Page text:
Are you prepared for retirement?
Planning and preparing for your next chapter well in advance is the best way to be ready – financial security doesn’t just happen without careful thought.
When you plan ahead, you:
- Have the luxury of deciding when and how you will retire
- Know more about your family’s budget and what your expected budget will be in retirement
- Pursue confidence regarding your financial insecurities
- And you are more likely to live the same lifestyle in retirement as you’ve become accustomed to during your earning years.
The list can go on and on for the benefits of planning ahead – and I want to help.
Here are 10 ways you can prepare for retirement:
1. Set goals and stick to them.
If you’ve already started saving, keep saving. If you’re not saving, it’s time to get started. Saving is a rewarding habit, and it’s never too early or too late to start.
2. Determine what your retirement needs will be.
Believe it or not, retirement is expensive. It’s smart to plan on needing 70% (or more) of your current income when you stop working, if you want to maintain your current lifestyle.
3. Contribute to a retirement savings plan.
You may be someone who is employed by a company with a 401(k) plan that matches your contributions (up to a limit). Or you might be self-employed and have to maintain and contribute to your own retirement account.
Whatever your individual situation is like, make sure you contribute.
Get educated on your personal situation, and that way you can make a decision with your retirement savings that’s in your best interests.
4. Plan for the unexpected.
It’s difficult at best to go into retirement expecting the worst, but it does happen. If you put in the effort and plan for the unexpected now, you are less likely to get caught off-guard later.
Issues can range from minor to major, but be prepared to weather these storms: roof leaks, serious illnesses, early death, accidents, nursing homes, etc.
Discuss these scenarios with family and your trusted support circles, so you’re mentally and financially prepared to face them.
5. Get your risk management in place.
Yes, risk management, i.e., insurance is not something that’s fun to talk about, but it’s necessary.
There are different types of insurance to consider such as:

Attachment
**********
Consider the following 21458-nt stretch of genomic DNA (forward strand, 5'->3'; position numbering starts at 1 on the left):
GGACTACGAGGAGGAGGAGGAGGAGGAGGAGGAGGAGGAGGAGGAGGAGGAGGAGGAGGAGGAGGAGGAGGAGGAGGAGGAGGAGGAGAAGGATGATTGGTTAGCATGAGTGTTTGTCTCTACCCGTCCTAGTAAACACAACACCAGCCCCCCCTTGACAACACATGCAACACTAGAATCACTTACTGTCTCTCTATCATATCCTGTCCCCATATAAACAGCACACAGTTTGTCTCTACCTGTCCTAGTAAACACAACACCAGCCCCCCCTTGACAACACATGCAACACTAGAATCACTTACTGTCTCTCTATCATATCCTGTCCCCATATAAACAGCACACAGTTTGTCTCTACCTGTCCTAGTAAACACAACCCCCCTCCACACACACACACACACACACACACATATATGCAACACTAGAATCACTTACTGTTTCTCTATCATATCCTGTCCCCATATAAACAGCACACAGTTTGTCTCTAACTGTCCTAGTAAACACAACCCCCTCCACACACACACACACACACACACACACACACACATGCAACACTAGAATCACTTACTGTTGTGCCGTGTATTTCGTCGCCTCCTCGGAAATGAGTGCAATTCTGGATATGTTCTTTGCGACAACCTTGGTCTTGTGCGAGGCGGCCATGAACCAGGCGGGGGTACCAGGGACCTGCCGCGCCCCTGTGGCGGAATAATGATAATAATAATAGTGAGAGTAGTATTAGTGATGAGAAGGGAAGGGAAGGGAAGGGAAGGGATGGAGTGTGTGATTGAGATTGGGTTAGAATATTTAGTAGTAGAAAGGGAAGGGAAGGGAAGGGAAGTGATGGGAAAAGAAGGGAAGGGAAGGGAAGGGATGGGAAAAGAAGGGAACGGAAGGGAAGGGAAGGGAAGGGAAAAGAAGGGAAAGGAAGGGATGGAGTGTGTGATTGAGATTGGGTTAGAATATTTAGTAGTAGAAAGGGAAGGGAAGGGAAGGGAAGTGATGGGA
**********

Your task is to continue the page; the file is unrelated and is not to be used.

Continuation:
- Life Insurance
- Long-Term Care Insurance
- Short- and Long-Term Disability Insurance
- Car Insurance
- Home Insurance
- Health Insurance
- Pet Insurance
- Cancer Insurance
- Dental insurance
- Eye insurance
If you don’t understand what one of these entails, please do some research or ask your financial advisor or another trusted individual for help.
6. Educate yourself on investment vehicles.
How you save is as important as how much you save.
Taxes and inflation impact your savings. The type of investment carries varying amounts of risk.
Learn about diversification and how it will impact your overall picture. Your risk tolerance will change over time. Working with a financial advisor you trust can be extremely beneficial in determining the investment vehicle that’s best suited for you.
7. Do not touch your retirement savings.
Once you start saving for retirement, keep those funds for that purpose, and that purpose only – retirement! You not only lose the power of compounding over the long run, you will more than likely incur considerable taxes and penalties if you withdraw retirement savings too soon.
8. Know what money comes in and what goes out.
In other words, have a budget.
Slight variations in one’s household budget over time can have a huge impact on the long-term picture. Control your spending. Work on eliminating debt so you’re not paying interest, Instead, save money and have the interest coming your way.
9. Start now.
One of my favorite sayings about saving money for the future is, the earlier you start, the less money it takes.
10. FINALLY – ASK QUESTIONS!
I can’t emphasize enough how important it is to educate yourself on your financial health.
Knowledge is powerful and will help you in gaining confidence with your financial insecurities. Ask questions and make sure you understand the answers you get. Work with a trusted financial advisor that offers sound, practical advice.
Content in this material is for general information only and not intended to provide specific advice or recommendations for any individual. No strategy ensures success and investing involves risk including loss of principal.